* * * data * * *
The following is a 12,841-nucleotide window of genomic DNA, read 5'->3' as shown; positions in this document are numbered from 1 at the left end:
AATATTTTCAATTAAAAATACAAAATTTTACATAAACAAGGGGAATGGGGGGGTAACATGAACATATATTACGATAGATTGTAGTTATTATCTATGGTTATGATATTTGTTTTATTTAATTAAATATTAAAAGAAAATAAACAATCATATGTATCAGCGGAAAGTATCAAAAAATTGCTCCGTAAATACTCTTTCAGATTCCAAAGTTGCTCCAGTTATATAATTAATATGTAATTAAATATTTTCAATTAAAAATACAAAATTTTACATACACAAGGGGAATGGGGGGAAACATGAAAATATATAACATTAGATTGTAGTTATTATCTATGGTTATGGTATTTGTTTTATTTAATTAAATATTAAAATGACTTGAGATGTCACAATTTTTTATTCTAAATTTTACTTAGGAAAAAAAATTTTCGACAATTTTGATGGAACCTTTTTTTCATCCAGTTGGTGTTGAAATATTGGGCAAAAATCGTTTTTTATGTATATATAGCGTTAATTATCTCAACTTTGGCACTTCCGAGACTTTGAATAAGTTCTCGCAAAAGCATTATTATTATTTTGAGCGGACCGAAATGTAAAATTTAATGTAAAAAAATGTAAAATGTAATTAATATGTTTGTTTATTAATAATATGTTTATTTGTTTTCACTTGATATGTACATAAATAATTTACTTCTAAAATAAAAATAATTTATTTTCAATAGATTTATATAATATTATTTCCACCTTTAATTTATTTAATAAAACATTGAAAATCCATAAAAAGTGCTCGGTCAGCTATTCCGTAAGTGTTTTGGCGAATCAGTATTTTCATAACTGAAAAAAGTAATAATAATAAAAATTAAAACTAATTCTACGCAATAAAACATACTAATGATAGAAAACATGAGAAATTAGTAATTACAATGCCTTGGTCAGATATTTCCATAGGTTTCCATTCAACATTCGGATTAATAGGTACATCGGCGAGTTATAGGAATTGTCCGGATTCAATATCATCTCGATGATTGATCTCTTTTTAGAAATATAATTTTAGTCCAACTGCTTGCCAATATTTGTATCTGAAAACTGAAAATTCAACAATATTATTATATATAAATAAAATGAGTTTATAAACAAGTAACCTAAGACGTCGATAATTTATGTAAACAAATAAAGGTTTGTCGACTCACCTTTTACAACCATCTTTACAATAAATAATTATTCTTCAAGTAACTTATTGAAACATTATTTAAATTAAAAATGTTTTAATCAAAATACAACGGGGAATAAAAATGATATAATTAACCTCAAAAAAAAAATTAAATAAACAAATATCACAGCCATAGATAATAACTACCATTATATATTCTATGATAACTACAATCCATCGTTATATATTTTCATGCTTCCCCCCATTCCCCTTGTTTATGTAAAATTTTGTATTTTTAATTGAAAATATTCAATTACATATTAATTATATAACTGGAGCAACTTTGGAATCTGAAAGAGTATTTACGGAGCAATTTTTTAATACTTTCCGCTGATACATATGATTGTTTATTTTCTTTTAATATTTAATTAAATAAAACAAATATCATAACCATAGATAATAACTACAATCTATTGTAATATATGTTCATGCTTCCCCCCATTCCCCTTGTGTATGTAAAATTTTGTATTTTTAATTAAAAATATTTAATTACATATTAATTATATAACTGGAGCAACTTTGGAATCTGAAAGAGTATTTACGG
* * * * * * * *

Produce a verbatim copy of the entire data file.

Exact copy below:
The following is a 12,841-nucleotide window of genomic DNA, read 5'->3' as shown; positions in this document are numbered from 1 at the left end:
AATATTTTCAATTAAAAATACAAAATTTTACATAAACAAGGGGAATGGGGGGGTAACATGAACATATATTACGATAGATTGTAGTTATTATCTATGGTTATGATATTTGTTTTATTTAATTAAATATTAAAAGAAAATAAACAATCATATGTATCAGCGGAAAGTATCAAAAAATTGCTCCGTAAATACTCTTTCAGATTCCAAAGTTGCTCCAGTTATATAATTAATATGTAATTAAATATTTTCAATTAAAAATACAAAATTTTACATACACAAGGGGAATGGGGGGAAACATGAAAATATATAACATTAGATTGTAGTTATTATCTATGGTTATGGTATTTGTTTTATTTAATTAAATATTAAAATGACTTGAGATGTCACAATTTTTTATTCTAAATTTTACTTAGGAAAAAAAATTTTCGACAATTTTGATGGAACCTTTTTTTCATCCAGTTGGTGTTGAAATATTGGGCAAAAATCGTTTTTTATGTATATATAGCGTTAATTATCTCAACTTTGGCACTTCCGAGACTTTGAATAAGTTCTCGCAAAAGCATTATTATTATTTTGAGCGGACCGAAATGTAAAATTTAATGTAAAAAAATGTAAAATGTAATTAATATGTTTGTTTATTAATAATATGTTTATTTGTTTTCACTTGATATGTACATAAATAATTTACTTCTAAAATAAAAATAATTTATTTTCAATAGATTTATATAATATTATTTCCACCTTTAATTTATTTAATAAAACATTGAAAATCCATAAAAAGTGCTCGGTCAGCTATTCCGTAAGTGTTTTGGCGAATCAGTATTTTCATAACTGAAAAAAGTAATAATAATAAAAATTAAAACTAATTCTACGCAATAAAACATACTAATGATAGAAAACATGAGAAATTAGTAATTACAATGCCTTGGTCAGATATTTCCATAGGTTTCCATTCAACATTCGGATTAATAGGTACATCGGCGAGTTATAGGAATTGTCCGGATTCAATATCATCTCGATGATTGATCTCTTTTTAGAAATATAATTTTAGTCCAACTGCTTGCCAATATTTGTATCTGAAAACTGAAAATTCAACAATATTATTATATATAAATAAAATGAGTTTATAAACAAGTAACCTAAGACGTCGATAATTTATGTAAACAAATAAAGGTTTGTCGACTCACCTTTTACAACCATCTTTACAATAAATAATTATTCTTCAAGTAACTTATTGAAACATTATTTAAATTAAAAATGTTTTAATCAAAATACAACGGGGAATAAAAATGATATAATTAACCTCAAAAAAAAAATTAAATAAACAAATATCACAGCCATAGATAATAACTACCATTATATATTCTATGATAACTACAATCCATCGTTATATATTTTCATGCTTCCCCCCATTCCCCTTGTTTATGTAAAATTTTGTATTTTTAATTGAAAATATTCAATTACATATTAATTATATAACTGGAGCAACTTTGGAATCTGAAAGAGTATTTACGGAGCAATTTTTTAATACTTTCCGCTGATACATATGATTGTTTATTTTCTTTTAATATTTAATTAAATAAAACAAATATCATAACCATAGATAATAACTACAATCTATTGTAATATATGTTCATGCTTCCCCCCATTCCCCTTGTGTATGTAAAATTTTGTATTTTTAATTAAAAATATTTAATTACATATTAATTATATAACTGGAGCAACTTTGGAATCTGAAAGAGTATTTACGG